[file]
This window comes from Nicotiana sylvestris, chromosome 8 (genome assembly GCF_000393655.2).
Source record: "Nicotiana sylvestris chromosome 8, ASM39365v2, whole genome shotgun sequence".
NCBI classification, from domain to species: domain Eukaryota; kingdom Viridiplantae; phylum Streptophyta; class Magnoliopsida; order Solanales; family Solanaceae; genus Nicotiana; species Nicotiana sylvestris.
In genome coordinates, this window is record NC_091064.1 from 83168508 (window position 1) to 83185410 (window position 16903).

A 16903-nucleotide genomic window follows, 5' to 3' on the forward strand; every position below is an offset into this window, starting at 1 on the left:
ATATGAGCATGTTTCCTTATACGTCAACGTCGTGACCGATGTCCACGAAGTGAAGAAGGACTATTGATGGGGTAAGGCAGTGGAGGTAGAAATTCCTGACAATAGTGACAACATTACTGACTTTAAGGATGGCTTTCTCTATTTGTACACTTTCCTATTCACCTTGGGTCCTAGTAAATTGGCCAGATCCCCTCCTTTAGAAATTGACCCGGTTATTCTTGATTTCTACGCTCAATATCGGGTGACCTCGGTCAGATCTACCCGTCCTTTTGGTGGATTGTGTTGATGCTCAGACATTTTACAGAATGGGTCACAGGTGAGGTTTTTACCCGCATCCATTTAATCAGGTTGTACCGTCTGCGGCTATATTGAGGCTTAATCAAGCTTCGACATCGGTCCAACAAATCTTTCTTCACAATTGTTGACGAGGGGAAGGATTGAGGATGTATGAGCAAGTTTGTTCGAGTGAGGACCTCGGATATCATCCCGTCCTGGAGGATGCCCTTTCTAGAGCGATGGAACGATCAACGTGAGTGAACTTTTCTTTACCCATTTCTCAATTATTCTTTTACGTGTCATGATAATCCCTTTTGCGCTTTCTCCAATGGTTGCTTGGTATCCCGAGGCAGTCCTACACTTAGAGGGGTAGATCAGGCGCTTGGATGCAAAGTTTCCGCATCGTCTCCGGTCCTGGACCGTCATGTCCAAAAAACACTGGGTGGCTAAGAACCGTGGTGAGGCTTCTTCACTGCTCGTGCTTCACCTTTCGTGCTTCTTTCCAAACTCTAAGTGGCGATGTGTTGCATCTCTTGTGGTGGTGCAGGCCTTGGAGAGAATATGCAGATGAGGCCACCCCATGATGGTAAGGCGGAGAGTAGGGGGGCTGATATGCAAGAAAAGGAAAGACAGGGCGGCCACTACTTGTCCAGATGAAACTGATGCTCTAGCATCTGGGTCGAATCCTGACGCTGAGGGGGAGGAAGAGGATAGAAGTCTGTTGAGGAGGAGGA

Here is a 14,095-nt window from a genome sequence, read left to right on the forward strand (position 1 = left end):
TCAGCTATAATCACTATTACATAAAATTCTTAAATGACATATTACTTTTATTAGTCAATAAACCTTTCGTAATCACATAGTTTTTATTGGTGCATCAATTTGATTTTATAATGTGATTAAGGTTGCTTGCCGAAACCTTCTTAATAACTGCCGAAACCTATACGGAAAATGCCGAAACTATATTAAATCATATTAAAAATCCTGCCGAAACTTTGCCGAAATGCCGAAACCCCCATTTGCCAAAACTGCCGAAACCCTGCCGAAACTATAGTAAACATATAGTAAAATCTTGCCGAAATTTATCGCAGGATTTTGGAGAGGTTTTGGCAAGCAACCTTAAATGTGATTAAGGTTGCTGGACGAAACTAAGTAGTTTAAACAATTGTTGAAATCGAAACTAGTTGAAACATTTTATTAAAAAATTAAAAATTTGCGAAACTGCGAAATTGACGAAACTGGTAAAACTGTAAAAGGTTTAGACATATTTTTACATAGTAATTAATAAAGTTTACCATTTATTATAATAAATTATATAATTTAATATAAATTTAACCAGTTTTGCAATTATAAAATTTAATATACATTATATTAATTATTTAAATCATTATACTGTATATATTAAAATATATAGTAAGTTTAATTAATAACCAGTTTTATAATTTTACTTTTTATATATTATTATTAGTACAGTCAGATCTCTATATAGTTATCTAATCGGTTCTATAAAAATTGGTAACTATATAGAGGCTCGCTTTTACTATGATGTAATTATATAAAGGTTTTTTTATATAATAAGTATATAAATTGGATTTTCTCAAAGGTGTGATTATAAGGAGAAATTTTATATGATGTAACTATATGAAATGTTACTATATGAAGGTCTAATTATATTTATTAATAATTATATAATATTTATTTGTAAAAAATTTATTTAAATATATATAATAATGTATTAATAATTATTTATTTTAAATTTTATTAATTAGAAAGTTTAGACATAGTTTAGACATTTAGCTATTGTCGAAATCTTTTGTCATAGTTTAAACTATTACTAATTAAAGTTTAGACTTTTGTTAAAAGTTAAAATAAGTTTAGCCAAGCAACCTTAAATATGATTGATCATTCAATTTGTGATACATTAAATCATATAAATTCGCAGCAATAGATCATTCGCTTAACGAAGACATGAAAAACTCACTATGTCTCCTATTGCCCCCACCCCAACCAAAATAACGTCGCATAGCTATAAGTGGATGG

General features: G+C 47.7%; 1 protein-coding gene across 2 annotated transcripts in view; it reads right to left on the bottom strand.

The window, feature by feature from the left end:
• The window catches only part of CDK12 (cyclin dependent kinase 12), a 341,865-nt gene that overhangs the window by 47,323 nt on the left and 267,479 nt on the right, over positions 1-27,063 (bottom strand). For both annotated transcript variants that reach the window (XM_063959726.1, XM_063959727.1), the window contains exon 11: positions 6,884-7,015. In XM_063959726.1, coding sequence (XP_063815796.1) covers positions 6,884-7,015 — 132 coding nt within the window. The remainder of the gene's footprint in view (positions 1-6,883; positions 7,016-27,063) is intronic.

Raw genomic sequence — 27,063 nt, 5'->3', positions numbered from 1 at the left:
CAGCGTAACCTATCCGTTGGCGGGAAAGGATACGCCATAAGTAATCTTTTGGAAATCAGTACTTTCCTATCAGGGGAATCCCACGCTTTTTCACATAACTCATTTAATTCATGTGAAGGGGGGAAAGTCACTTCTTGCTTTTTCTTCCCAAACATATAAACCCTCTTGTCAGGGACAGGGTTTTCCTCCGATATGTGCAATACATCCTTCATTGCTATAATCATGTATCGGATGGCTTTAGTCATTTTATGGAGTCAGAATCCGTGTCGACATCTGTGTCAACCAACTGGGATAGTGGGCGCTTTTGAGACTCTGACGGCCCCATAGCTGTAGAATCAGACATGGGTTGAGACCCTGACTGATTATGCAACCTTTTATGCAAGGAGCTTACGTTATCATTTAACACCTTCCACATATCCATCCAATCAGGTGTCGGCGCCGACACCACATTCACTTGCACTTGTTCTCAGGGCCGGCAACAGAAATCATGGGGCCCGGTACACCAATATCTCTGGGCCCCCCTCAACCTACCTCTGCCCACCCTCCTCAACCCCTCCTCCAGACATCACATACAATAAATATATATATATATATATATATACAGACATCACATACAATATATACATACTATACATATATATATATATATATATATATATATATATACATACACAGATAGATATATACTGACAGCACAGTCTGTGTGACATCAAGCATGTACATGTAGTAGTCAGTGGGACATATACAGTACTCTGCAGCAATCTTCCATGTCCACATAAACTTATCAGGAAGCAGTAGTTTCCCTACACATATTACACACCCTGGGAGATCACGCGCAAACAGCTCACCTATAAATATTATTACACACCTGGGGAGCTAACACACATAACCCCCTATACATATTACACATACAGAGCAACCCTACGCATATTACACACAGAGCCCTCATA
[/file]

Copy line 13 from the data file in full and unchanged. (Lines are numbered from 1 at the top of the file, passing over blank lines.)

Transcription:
CAGCGTAACCTATCCGTTGGCGGGAAAGGATACGCCATAAGTAATCTTTTGGAAATCAGTACTTTCCTATCAGGGGAATCCCACGCTTTTTCACATAACTCATTTAATTCATGTGAAGGGGGGAAAGTCACTTCTTGCTTTTTCTTCCCAAACATATAAACCCTCTTGTCAGGGACAGGGTTTTCCTCCGATATGTGCAATACATCCTTCATTGCTATAATCATGTATCGGATGGCTTTAGTCATTTTATGGAGTCAGAATCCGTGTCGACATCTGTGTCAACCAACTGGGATAGTGGGCGCTTTTGAGACTCTGACGGCCCCATAGCTGTAGAATCAGACATGGGTTGAGACCCTGACTGATTATGCAACCTTTTATGCAAGGAGCTTACGTTATCATTTAACACCTTCCACATATCCATCCAATCAGGTGTCGGCGCCGACACCACATTCACTTGCACTTGTTCTCAGGGCCGGCAACAGAAATCATGGGGCCCGGTACACCAATATCTCTGGGCCCCCCTCAACCTACCTCTGCCCACCCTCCTCAACCCCTCCTCCAGACATCACATACAATAAATATATATATATATATATATATACAGACATCACATACAATATATACATACTATACATATATATATATATATATATATATATATATATACATACACAGATAGATATATACTGACAGCACAGTCTGTGTGACATCAAGCATGTACATGTAGTAGTCAGTGGGACATATACAGTACTCTGCAGCAATCTTCCATGTCCACATAAACTTATCAGGAAGCAGTAGTTTCCCTACACATATTACACACCCTGGGAGATCACGCGCAAACAGCTCACCTATAAATATTATTACACACCTGGGGAGCTAACACACATAACCCCCTATACATATTACACATACAGAGCAACCCTACGCATATTACACACAGAGCCCTCATA